Valentinus (AD 100—160) was an early Gnostic theologian. Valentinus was born in Phrebonis, Egypt, but moved to Alexandria as a child. He was given a Greek education and supposedly became a student of Theudas, who had studied with the apostle Paul.
History says Valentinus became an eloquent, well-known teacher in Rome. In 157 his fame made him a contender for the bishop of Rome, a position he lost to Anicetus. At that point, Valentinus left Rome, re-emerged as a proponent of Gnosticism, and developed teachings that have come to be known as Valentinianism.
Valentinus attempted to support his false teachings with the assertion that they were secret doctrines of Paul handed down to him; however, his dogmas stand in stark contrast to Scripture. For example, Valentinian cosmogony starts with a primal being, called Bythos, who in turn produced spiritual beings, the Aeons, in a higher realm. As is found in other Gnostic teachings, one of these beings made a mistake by creating the physical world, in which humanity is trapped.
For Valentinus and other Gnostics, there was no mixing of the spiritual world with the physical. Thus, they rejected the incarnation, crucifixion, and bodily resurrection of Jesus.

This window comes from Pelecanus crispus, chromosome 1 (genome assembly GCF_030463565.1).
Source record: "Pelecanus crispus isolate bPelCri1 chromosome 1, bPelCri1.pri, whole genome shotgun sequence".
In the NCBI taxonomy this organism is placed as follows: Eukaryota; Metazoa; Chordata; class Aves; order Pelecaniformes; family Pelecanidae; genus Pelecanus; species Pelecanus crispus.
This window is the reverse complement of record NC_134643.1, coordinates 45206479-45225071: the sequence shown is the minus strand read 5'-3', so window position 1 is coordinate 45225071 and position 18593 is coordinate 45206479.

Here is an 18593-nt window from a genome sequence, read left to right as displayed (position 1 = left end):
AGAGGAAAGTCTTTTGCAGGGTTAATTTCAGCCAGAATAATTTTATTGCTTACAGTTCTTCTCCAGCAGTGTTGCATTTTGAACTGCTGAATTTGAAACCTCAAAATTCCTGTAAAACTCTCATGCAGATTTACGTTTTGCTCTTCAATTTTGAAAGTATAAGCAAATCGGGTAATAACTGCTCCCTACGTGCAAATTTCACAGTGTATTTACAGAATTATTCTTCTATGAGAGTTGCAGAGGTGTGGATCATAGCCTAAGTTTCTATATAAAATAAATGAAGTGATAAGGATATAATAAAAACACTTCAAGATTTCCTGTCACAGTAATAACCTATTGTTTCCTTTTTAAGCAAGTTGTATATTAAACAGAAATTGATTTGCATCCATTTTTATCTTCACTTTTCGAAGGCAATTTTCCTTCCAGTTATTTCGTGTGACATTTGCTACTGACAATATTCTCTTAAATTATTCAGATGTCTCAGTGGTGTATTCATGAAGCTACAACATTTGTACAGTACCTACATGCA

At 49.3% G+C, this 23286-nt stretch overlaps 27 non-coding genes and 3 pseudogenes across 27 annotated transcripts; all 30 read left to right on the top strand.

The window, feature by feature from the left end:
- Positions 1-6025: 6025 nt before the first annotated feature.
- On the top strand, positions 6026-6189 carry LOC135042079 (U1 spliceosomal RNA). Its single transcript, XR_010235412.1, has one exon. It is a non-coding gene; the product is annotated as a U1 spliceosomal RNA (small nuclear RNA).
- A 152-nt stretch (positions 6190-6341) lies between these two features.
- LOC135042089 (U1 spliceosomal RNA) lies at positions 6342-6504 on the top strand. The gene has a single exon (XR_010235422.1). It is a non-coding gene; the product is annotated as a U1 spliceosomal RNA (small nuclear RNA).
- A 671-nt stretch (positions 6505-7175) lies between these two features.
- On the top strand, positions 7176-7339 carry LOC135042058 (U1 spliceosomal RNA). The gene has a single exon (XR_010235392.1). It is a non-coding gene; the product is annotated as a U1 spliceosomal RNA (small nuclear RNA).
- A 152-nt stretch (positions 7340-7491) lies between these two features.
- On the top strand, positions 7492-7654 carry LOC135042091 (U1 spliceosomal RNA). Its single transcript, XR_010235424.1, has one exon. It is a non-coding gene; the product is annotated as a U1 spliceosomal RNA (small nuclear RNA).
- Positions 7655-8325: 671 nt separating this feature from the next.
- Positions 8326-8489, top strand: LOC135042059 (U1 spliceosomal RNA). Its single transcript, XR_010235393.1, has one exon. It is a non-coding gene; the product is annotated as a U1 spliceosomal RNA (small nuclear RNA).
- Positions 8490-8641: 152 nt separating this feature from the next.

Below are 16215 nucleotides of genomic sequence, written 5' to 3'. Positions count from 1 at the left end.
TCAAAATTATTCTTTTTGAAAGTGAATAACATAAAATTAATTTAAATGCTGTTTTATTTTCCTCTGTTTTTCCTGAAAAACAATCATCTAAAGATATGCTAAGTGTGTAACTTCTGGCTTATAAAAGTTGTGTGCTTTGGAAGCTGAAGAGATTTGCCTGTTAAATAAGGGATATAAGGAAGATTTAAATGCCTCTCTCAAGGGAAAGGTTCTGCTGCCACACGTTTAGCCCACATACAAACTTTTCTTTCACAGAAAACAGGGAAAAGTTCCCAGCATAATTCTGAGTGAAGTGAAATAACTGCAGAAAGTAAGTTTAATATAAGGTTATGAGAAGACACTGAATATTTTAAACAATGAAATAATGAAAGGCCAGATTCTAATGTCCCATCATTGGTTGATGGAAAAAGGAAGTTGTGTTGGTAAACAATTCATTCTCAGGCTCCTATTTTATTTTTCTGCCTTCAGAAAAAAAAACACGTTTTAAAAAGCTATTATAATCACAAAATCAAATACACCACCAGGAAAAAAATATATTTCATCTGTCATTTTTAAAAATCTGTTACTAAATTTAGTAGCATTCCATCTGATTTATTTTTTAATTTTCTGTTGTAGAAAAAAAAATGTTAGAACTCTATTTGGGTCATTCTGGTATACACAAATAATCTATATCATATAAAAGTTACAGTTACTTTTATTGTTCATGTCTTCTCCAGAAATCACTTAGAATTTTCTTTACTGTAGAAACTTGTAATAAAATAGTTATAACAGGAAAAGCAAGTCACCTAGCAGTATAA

In Valentinianism, humankind is divided into three groups: 1) the very spiritual, who are able to accept divine knowledge (gnosis) and return to the Godhead; 2) simple believers, who, upon death, are sent to a mediocre afterlife; and 3) unbelievers, who cease to exist after death.
Valentinus’s teachings were opposed by early church defenders such as Irenaeus, Clement of Alexandria, and Tertullian, who cite him in their writings. References to Valentinianism existed only in these quotes until 1945 when the writings at Nag Hammadi were discovered. One of the works found there was a Coptic version of the Gospel of Truth. It is commonly thought that the Gospel of Truth was written by Valentinus; in fact, Irenaeus, in his Against Heresies, attributed the work to Valentinus or his followers.